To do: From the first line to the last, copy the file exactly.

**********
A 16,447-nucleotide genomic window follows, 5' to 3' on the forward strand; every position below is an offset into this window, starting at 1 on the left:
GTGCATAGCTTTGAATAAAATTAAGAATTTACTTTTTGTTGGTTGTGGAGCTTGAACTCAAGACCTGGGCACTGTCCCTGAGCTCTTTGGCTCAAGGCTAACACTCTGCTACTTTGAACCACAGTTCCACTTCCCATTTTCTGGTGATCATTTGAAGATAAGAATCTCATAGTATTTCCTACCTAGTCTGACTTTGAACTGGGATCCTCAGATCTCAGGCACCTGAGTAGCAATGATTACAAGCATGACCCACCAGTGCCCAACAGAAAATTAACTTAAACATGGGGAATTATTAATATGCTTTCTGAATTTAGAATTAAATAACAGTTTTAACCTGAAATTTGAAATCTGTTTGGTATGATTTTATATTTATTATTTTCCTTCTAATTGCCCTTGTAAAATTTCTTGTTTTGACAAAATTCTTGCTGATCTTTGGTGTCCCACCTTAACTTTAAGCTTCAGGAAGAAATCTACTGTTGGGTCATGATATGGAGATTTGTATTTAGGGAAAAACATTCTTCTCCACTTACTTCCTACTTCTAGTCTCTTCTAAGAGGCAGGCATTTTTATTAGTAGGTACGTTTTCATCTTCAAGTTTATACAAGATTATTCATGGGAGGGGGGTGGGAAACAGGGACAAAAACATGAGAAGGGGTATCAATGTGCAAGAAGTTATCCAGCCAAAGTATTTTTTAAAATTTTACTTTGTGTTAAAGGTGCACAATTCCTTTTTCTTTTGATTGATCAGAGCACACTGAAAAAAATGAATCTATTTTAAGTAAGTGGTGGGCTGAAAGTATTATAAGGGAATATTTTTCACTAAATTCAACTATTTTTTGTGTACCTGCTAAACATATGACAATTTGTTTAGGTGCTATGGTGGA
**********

A 16,447-nucleotide genomic window follows, 5' to 3' on the forward strand; every position below is an offset into this window, starting at 1 on the left:
GTGCATAGCTTTGAATAAAATTAAGAATTTACTTTTTGTTGGTTGTGGAGCTTGAACTCAAGACCTGGGCACTGTCCCTGAGCTCTTTGGCTCAAGGCTAACACTCTGCTACTTTGAACCACAGTTCCACTTCCCATTTTCTGGTGATCATTTGAAGATAAGAATCTCATAGTATTTCCTACCTAGTCTGACTTTGAACTGGGATCCTCAGATCTCAGGCACCTGAGTAGCAATGATTACAAGCATGACCCACCAGTGCCCAACAGAAAATTAACTTAAACATGGGGAATTATTAATATGCTTTCTGAATTTAGAATTAAATAACAGTTTTAACCTGAAATTTGAAATCTGTTTGGTATGATTTTATATTTATTATTTTCCTTCTAATTGCCCTTGTAAAATTTCTTGTTTTGACAAAATTCTTGCTGATCTTTGGTGTCCCACCTTAACTTTAAGCTTCAGGAAGAAATCTACTGTTGGGTCATGATATGGAGATTTGTATTTAGGGAAAAACATTCTTCTCCACTTACTTCCTACTTCTAGTCTCTTCTAAGAGGCAGGCATTTTTATTAGTAGGTACGTTTTCATCTTCAAGTTTATACAAGATTATTCATGGGAGGGGGGTGGGAAACAGGGACAAAAACATGAGAAGGGGTATCAATGTGCAAGAAGTTATCCAGCCAAAGTATTTTTTAAAATTTTACTTTGTGTTAAAGGTGCACAATTCCTTTTTCTTTTGATTGATCAGAGCACACTGAAAAAAATGAATCTATTTTAAGTAAGTGGTGGGCTGAAAGTATTATAAGGGAATATTTTTCACTAAATTCAACTATTTTTTGTGTACCTGCTAAACATATGACAATTTGTTTAGGTGCTATGGTGGA